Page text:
There’s a lot about how various mining districts managed their operations — certainly not all the same and often poorly documented, with a lot of the information coming from personal journals and correspondence rather than official sources.



Why trust corrupt governments to honestly administer a land value tax?

bar chart of what folks say they're afraid of
source: Chapman University Survey of American Fears

I don’t know that governments are always and inevitably corrupt, but there sure seems to be a lot of corruption going on.  It isn’t a new development; maybe it’s worse nowadays or maybe just more visible.

So how can we single taxers say that we want the government to collect all, or nearly all, of the economic rent? Don’t we know that it will be stolen or, at best, wasted?

Not necessarily.  Consider the following:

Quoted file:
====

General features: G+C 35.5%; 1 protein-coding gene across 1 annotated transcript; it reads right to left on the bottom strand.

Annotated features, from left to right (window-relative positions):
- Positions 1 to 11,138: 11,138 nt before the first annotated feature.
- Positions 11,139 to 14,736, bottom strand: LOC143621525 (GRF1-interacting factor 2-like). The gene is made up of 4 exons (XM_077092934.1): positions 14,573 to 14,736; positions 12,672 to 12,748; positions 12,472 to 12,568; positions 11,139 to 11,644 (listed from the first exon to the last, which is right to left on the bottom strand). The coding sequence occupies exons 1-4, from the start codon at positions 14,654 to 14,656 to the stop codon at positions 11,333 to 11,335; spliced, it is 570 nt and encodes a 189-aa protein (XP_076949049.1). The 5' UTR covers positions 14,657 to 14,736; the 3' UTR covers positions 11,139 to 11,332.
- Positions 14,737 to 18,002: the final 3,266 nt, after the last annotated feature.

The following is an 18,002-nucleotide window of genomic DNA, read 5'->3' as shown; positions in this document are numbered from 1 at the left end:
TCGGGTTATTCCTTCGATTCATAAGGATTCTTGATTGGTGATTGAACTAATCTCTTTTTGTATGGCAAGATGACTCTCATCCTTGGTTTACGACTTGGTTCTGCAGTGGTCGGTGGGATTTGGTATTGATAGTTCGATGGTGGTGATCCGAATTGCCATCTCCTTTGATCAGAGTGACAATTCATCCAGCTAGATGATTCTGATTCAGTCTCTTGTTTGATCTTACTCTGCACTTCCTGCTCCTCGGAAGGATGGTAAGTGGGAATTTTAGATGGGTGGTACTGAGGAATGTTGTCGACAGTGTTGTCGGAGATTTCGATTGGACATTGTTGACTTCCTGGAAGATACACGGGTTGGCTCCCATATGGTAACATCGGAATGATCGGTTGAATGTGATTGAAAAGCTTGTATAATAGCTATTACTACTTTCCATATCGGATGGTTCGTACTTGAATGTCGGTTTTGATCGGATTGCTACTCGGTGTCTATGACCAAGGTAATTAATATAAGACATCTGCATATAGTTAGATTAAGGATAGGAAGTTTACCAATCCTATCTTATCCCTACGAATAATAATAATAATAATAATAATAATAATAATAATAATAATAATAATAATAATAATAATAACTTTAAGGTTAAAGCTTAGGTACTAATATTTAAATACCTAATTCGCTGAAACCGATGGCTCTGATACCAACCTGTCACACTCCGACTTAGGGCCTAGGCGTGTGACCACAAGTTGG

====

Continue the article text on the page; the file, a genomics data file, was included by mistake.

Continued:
In the U S at least, real estate tax is administered and collected at the local — that is, substate– level. This is where the records and expertise needed to operate a land value tax exist.

Unlike income tax or sales tax, nearly all the data involved in real estate taxation is public information.   Most of this data is accessible to everyone with internet access, generally without fee. I can see how much real estate tax my neighbor paid.  I cannot see how much income tax they paid. The same goes for sales taxes and most other kinds of taxes. So cheating in real estate tax can be seen.  That doesn’t mean it will always be impossible for people to cheat, but it provides a much greater possibility that cheating will be observed and rectified.

Government corruption seems to be a function of government size.  A survey earlier this year found that “87% of voters nationwide believe corruption is widespread in the federal government. Solid majorities believe there is also corruption in state (70%) and local (57%) government.”  Looked at the other way round, only 13% of us believe the federal government is possibly honest, compared to 30% for states and 43% for localities.  I actually believe that one of the local governments to whom I pay taxes is pretty honest and efficient.